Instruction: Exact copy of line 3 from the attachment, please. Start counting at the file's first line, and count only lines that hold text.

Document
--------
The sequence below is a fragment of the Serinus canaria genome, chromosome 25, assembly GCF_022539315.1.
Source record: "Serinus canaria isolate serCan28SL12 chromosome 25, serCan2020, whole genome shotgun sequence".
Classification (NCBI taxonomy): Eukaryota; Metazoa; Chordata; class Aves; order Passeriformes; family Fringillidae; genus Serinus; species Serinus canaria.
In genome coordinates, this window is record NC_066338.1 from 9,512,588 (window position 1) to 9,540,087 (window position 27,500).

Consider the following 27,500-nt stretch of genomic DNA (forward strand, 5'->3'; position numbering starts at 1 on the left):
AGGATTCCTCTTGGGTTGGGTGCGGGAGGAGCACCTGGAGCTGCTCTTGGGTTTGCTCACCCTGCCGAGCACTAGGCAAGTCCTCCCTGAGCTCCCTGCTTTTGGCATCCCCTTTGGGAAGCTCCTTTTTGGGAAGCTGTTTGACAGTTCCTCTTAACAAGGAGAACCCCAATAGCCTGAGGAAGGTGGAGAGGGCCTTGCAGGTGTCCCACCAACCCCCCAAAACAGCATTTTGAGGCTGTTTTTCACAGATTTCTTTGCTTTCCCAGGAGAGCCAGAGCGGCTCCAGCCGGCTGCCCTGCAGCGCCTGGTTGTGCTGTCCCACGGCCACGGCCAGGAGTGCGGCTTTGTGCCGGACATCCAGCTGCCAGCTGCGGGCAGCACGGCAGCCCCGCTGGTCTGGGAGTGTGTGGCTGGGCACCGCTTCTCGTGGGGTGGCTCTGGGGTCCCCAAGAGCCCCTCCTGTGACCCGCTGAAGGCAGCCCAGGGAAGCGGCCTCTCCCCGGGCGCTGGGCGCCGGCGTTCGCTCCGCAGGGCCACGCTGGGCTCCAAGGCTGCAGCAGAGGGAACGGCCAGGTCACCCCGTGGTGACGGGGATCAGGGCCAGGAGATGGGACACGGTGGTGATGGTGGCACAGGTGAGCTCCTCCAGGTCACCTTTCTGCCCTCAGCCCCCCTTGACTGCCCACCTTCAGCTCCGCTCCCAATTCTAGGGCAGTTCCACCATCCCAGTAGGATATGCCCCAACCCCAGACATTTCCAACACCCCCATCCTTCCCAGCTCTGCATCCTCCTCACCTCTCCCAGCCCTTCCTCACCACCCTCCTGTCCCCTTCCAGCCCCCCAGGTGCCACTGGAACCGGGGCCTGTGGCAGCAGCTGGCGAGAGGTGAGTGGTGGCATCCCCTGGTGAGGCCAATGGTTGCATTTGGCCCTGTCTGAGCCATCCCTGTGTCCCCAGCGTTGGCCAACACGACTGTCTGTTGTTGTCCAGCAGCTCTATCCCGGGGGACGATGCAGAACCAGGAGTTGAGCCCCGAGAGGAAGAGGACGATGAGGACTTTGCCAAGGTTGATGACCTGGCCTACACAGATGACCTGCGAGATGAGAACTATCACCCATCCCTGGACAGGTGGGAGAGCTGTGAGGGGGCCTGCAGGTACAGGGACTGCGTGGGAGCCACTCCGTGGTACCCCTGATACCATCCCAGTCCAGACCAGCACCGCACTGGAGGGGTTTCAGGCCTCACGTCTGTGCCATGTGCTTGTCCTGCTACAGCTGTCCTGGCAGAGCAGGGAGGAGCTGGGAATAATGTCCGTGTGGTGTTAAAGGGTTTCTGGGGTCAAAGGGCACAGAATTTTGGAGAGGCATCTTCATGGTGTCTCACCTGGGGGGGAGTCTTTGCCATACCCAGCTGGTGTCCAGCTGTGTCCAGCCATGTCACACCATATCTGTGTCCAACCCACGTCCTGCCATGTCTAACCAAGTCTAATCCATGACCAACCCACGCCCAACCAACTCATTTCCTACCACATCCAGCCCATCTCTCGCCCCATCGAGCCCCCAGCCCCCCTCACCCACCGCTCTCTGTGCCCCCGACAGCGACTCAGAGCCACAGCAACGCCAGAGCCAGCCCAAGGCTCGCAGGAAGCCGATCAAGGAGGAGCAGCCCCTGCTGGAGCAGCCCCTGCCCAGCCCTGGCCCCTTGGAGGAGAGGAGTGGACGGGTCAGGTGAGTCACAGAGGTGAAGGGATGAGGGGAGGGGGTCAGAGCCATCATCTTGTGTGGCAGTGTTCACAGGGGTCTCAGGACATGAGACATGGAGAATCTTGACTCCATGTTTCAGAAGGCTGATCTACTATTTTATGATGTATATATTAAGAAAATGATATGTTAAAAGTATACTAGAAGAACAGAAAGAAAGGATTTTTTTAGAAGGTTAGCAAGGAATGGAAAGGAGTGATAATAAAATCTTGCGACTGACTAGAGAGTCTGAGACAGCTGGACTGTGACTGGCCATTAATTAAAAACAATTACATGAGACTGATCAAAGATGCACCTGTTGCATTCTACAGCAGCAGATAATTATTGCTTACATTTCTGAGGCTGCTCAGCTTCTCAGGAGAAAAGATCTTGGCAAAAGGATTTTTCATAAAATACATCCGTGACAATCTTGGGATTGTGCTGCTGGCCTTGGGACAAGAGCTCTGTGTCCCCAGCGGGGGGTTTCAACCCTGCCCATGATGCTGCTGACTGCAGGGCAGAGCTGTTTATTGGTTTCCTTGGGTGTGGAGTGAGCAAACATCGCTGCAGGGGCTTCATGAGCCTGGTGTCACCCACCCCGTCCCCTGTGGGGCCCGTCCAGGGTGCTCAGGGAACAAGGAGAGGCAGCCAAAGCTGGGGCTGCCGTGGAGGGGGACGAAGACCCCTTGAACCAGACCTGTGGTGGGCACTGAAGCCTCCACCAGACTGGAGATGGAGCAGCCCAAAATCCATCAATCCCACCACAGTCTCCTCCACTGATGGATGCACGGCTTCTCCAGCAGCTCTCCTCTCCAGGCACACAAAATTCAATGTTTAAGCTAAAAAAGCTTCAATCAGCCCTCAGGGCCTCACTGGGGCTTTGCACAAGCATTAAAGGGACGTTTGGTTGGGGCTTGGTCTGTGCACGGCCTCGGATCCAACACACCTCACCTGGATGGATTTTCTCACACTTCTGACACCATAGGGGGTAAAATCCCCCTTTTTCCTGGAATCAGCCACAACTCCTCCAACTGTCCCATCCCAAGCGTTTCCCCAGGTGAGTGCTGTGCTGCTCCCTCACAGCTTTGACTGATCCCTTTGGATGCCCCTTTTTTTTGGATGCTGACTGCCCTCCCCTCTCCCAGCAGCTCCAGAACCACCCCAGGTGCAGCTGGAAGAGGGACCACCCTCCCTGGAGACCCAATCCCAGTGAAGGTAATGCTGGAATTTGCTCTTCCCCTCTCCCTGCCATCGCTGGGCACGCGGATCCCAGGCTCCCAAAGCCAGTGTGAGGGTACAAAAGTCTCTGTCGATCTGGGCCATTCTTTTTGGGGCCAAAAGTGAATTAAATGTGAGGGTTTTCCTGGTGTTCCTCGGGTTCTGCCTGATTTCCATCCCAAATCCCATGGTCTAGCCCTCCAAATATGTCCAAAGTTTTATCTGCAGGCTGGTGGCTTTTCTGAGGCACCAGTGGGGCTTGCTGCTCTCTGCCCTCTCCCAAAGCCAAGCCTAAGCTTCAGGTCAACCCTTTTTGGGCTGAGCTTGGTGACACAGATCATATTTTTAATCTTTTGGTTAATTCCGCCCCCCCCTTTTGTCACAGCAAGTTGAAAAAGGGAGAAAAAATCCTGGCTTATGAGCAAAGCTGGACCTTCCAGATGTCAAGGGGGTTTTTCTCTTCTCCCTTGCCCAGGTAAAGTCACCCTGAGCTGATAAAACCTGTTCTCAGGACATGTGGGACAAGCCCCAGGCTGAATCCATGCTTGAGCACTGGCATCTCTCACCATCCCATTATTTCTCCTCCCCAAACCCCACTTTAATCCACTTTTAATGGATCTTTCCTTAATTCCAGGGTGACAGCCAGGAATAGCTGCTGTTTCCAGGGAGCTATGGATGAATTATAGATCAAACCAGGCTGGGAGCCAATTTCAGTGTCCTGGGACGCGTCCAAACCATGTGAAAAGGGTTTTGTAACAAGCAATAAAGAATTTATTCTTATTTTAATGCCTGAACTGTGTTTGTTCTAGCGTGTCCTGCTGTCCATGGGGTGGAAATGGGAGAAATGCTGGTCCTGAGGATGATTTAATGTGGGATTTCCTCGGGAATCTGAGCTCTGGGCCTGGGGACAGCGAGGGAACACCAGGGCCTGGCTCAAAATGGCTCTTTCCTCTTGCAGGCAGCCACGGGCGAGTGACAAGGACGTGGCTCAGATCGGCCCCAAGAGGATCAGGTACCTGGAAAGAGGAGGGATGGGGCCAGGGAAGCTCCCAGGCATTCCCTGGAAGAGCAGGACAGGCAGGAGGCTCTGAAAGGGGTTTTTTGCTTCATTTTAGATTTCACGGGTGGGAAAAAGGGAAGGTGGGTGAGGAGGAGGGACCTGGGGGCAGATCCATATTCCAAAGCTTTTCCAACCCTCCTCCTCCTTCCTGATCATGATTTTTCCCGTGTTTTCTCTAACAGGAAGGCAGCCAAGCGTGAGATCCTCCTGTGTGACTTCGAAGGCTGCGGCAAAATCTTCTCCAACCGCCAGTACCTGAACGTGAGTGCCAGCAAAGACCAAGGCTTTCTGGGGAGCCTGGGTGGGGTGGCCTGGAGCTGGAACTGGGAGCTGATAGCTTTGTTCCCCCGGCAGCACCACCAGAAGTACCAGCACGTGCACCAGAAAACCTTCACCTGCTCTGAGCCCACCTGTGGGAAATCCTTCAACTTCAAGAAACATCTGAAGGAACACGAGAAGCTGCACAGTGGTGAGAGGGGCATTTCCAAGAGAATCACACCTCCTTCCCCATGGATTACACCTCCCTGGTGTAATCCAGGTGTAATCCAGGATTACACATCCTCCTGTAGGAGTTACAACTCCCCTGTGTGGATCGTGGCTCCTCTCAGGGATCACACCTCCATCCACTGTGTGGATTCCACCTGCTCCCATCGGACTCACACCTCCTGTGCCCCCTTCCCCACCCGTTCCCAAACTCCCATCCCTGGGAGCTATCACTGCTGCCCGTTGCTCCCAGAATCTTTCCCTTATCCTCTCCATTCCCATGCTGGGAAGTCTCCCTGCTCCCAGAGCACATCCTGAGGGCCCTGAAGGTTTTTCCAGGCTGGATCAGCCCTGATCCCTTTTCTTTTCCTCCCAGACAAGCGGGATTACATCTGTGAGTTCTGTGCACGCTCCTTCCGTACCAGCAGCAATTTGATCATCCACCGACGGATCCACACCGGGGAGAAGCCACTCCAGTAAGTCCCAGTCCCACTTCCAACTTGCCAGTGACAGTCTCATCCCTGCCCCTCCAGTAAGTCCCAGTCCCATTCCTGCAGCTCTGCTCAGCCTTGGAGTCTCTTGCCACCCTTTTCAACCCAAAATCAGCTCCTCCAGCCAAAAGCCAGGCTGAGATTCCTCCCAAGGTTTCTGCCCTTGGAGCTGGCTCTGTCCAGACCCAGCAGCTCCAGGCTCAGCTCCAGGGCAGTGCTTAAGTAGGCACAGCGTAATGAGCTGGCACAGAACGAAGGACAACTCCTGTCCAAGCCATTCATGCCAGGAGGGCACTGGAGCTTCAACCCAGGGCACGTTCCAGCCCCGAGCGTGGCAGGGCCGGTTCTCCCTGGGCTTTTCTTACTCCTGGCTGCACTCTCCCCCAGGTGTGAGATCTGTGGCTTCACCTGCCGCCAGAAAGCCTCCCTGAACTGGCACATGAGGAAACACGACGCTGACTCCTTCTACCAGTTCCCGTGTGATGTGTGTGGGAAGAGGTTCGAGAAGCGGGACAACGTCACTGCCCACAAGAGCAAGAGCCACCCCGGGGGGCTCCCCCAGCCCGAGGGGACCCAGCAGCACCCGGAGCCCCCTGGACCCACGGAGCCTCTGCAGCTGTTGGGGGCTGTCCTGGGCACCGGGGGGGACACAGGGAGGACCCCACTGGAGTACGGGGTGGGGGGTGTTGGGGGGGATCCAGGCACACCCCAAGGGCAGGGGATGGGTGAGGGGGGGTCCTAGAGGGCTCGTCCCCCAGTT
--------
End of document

Classification (NCBI taxonomy): Eukaryota; Metazoa; Chordata; class Aves; order Passeriformes; family Fringillidae; genus Serinus; species Serinus canaria.